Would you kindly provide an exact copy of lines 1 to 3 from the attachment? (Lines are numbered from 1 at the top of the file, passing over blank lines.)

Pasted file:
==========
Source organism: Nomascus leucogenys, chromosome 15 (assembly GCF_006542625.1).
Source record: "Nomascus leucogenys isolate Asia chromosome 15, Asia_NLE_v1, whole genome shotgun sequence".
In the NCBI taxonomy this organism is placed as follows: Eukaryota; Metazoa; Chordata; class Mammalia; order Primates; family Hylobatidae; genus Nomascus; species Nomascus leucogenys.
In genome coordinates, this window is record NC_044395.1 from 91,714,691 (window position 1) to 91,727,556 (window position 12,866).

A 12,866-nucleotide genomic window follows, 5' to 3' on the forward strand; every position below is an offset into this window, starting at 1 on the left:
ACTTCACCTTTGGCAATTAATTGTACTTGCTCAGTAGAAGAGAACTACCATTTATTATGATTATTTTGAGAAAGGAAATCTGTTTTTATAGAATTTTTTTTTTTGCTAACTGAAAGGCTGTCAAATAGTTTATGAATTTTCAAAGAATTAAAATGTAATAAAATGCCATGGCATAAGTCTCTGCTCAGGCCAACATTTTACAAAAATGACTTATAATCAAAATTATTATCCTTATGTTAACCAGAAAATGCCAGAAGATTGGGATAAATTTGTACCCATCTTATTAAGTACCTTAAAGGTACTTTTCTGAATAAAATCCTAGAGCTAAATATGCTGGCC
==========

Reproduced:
Source organism: Nomascus leucogenys, chromosome 15 (assembly GCF_006542625.1).
Source record: "Nomascus leucogenys isolate Asia chromosome 15, Asia_NLE_v1, whole genome shotgun sequence".
In the NCBI taxonomy this organism is placed as follows: Eukaryota; Metazoa; Chordata; class Mammalia; order Primates; family Hylobatidae; genus Nomascus; species Nomascus leucogenys.